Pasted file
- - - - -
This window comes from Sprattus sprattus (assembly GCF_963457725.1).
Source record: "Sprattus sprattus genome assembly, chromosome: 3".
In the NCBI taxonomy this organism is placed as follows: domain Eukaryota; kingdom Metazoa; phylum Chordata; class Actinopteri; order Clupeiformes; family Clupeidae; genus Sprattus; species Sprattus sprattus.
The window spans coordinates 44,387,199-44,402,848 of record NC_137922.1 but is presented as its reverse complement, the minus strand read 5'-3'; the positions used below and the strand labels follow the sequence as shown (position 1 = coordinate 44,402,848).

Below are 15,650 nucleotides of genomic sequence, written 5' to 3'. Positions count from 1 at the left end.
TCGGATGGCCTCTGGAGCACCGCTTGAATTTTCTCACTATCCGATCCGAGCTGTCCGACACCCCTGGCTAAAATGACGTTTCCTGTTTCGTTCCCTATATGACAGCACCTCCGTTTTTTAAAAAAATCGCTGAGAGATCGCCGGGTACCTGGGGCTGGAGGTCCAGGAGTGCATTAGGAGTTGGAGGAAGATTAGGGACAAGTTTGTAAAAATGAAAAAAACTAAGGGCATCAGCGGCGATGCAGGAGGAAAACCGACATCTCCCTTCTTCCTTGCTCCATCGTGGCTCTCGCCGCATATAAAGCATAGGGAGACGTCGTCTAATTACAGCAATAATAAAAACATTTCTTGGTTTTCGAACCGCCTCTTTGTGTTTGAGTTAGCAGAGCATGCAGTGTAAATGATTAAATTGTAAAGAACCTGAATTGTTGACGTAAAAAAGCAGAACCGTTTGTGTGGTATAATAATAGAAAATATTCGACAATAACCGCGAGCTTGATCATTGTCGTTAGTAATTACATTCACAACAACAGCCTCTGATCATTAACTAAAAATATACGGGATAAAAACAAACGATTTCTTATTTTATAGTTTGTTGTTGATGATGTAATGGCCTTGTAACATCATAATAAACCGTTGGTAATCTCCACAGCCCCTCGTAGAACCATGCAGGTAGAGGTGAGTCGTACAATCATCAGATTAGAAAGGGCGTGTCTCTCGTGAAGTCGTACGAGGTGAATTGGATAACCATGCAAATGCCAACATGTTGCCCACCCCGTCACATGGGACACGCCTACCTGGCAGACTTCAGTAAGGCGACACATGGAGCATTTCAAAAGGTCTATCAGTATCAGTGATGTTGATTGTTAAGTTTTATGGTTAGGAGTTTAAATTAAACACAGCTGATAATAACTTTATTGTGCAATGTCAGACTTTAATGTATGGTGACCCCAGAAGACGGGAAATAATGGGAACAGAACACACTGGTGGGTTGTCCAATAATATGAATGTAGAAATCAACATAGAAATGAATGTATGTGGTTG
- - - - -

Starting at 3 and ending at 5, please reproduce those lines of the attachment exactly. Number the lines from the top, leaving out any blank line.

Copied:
In the NCBI taxonomy this organism is placed as follows: domain Eukaryota; kingdom Metazoa; phylum Chordata; class Actinopteri; order Clupeiformes; family Clupeidae; genus Sprattus; species Sprattus sprattus.
The window spans coordinates 44,387,199-44,402,848 of record NC_137922.1 but is presented as its reverse complement, the minus strand read 5'-3'; the positions used below and the strand labels follow the sequence as shown (position 1 = coordinate 44,402,848).

Below are 15,650 nucleotides of genomic sequence, written 5' to 3'. Positions count from 1 at the left end.